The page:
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In bitcoin, each transaction has an nLockTime integer to specify the earliest allowed block number/time that the transaction can be added to the blockchain. In addition, each transaction input has an nSequence integer that could theoretically be used to update transactions and know which is the most recent (although this functionality is currently disabled).

But is there a way to broadcast a transaction which is final and can be added to the blockchain immediately, but also make it so that its outputs cannot be spent until a certain block number/time? It seems like this would be a useful feature. For example, if I want to give my inheritance to be made available at the time my grandson/granddaughter turns 18, I don't think there is any way to do that in bitcoin except have someone hold the funds and give them to them at the time. Or if I wanted to give someone an allowance, I could just send funds at once for 3 months or so, and they would just show up in the son/daughter's wallet on a weekly basis.

So, just to double check, there's no way to do something like this in bitcoin, is there? Are there any security risks by allowing transactions like this? If there really isn't any way to do this, then maybe it's something to add to the hard fork wishlist.

If there is no way to do this with Bitcoin right now, is it because there is a serious flaw with such a system where an UTXO could be added to the blockchain that is not YET spendable?

I can think of two ways that such a thing might be implemented.

  • Supplement the bitcoin scripting language with OP_BLOCKINDEX and OP_BLOCKTIME opcodes, which just push the corresponding value onto the stack. These values would have to come from the block that spends the UTXO, though, not from the the block that included the transaction that created the UTXO. This would mean that any transaction outputs with these OP codes could not be spent with 0 confirmations, because these OPs would have no meaning in this context. (This method possibly adds too much complexity to the situation)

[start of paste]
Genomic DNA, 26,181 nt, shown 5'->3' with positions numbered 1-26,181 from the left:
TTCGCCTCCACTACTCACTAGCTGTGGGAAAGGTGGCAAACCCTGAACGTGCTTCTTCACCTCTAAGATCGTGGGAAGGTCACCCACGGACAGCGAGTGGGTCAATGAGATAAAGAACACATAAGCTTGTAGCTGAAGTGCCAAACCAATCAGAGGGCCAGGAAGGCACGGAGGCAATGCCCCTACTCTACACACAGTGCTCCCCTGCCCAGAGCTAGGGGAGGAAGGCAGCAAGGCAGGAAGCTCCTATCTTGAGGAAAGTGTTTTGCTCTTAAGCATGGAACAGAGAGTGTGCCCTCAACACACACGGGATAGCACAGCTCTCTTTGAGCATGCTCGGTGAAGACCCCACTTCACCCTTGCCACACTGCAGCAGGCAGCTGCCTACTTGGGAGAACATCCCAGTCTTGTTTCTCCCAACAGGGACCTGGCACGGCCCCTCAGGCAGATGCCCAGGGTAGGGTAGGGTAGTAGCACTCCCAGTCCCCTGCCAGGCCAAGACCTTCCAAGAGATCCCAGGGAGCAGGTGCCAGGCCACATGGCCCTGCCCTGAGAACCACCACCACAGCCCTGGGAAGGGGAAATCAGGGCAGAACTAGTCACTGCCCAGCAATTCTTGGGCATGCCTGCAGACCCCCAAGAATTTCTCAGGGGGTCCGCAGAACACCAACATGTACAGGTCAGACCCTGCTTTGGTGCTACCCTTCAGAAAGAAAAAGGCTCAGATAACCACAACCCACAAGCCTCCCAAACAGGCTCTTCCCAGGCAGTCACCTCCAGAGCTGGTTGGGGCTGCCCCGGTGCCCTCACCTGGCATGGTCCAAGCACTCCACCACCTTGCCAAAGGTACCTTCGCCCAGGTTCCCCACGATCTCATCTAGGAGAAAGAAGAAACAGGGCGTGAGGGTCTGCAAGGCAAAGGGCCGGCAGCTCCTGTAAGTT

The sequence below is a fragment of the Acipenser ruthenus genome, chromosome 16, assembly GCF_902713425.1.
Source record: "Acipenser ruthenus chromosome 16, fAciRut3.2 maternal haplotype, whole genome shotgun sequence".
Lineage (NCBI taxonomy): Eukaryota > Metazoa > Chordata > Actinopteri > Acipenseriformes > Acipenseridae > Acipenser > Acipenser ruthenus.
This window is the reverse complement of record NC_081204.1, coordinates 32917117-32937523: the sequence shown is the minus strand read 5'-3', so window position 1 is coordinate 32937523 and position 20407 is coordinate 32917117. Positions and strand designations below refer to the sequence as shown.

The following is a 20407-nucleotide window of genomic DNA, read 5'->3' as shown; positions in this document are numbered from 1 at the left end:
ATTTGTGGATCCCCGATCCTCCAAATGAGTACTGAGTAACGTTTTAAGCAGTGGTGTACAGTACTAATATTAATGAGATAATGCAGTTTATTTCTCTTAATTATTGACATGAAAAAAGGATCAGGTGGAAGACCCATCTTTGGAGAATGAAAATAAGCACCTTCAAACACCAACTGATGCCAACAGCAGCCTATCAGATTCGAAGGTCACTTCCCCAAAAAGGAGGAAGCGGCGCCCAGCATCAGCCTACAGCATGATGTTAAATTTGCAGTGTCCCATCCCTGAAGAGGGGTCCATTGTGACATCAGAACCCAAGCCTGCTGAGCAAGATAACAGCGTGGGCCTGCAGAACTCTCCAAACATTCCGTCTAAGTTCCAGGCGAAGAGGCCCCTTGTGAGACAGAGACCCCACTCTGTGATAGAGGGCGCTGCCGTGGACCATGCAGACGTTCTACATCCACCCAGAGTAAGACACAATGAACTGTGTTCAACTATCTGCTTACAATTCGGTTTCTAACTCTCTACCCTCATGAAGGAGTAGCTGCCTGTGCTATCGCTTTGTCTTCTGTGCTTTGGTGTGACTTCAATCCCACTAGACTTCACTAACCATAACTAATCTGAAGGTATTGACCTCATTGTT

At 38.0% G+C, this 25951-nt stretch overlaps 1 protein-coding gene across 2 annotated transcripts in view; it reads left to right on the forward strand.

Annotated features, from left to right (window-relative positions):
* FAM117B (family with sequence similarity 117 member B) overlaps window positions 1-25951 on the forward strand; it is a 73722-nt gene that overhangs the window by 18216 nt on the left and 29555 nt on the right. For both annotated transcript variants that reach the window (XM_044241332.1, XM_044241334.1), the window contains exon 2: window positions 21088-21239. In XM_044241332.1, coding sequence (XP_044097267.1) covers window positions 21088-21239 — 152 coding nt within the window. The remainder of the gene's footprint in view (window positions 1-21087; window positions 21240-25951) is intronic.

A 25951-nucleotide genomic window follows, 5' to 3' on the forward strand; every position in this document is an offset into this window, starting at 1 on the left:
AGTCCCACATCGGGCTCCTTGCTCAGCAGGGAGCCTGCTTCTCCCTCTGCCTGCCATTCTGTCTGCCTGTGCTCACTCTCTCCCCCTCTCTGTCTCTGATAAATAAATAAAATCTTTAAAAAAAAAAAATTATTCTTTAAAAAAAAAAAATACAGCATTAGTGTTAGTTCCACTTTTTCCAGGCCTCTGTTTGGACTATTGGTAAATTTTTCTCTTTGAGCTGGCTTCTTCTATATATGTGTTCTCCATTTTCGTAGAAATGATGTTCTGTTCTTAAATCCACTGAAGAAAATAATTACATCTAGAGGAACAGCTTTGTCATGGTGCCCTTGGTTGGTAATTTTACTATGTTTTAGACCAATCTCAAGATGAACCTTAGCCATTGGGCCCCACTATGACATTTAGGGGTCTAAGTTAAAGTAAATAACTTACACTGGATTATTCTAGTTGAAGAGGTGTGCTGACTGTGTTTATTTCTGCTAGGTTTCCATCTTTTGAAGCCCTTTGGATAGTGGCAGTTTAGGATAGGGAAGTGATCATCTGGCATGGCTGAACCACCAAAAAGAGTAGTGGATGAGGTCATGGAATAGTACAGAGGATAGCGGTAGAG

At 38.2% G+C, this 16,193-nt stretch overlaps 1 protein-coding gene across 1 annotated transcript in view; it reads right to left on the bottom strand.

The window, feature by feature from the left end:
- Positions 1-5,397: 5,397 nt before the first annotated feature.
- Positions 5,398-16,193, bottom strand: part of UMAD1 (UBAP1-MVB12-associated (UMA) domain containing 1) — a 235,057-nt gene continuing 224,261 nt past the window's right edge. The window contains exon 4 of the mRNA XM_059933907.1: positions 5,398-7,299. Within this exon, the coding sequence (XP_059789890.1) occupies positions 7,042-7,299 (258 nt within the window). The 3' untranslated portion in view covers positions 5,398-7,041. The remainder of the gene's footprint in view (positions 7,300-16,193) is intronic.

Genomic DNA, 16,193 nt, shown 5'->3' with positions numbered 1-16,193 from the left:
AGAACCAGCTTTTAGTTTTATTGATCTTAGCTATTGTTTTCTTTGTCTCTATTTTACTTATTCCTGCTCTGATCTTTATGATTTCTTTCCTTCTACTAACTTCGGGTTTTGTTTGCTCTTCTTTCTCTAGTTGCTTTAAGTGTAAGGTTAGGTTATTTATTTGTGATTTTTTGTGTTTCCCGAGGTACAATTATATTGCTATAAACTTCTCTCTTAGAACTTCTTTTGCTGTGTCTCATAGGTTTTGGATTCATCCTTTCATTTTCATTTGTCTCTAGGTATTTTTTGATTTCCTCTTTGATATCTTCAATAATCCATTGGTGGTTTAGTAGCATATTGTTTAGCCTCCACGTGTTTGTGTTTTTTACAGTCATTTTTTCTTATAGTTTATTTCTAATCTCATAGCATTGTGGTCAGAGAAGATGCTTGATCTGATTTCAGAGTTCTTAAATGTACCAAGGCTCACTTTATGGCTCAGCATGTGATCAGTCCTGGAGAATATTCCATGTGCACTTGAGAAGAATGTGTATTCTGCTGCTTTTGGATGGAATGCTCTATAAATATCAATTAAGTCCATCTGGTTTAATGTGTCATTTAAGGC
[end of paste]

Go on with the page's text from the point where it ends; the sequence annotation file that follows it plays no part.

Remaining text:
• Or, similar to the nSequence field, we could add an extra few bytes to each output to denote when an output can be spent (block number/time). If not provided, it can be assumed to be 0.
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No, there isn't currently any way to do what you describe without using a third-party oracle.

Yes, you may be able to do this relatively soon. A soft fork has been proposed to introduce a OP_CHECKLOCKTIMEVERIFY op code` (CLTV), and what what I can tell it has strong support from the core dev team (but note that soft forks require miner support for implementation).

As Nick says, previous attempts were rejected because they proposed pushing the current block's height or time on to the stack like this:

<pubkey>       checksigverify  block           <data>    equalverify
<your pubkey>  compare to sig  current height  1000000   Only spend in block 1,000,000

Again, elaborating on what Nick said, the example transaction above would be valid in block 1,000,000---but if there was a chain reorganization, it might not be included in the new block 1,000,000 and so any transactions depending on it would be invalid.

The CLTV op code avoids this two ways. First, it use the nLockTime value from the spending transaction rather than the block height or block header time value. Since a transaction can only be included in a block if its nLockTime is equal to or greater than the current block height/time, this achieves the primary goal of allowing UTXOs that can't be spent until a particular time.

The other thing CLTV does is check values directly rather than pushing data to the stack. This allows it to only implement a greater-than-or-equal-to check, so the transaction is always spendable after the specified height/time.

My guess is that the soft fork process to introduce CLTV will begin with Bitcoin Core 0.11, possibly sometime around July 2015. (But, really, the core devs are unlikely to spend much time on CLTV until 0.10 gets released around January, so don't count on it.)

  • I wasn't aware of this change. +1 – Nick ODell Nov 21 '14 at 18:01
  • Thanks David, this is really helpful. I'm going to read more about OP_CHECKLOCKTIMEVERIFY. I'm still a little confused, though, how can nLockTime be used both for determining the soonest point that a transaction can be added to the blockchain and for determining the soonest time it can be spent? Will nLockTime lose its old functionality and be replaced with the new? It can't take on two values at once... – morsecoder Nov 21 '14 at 20:48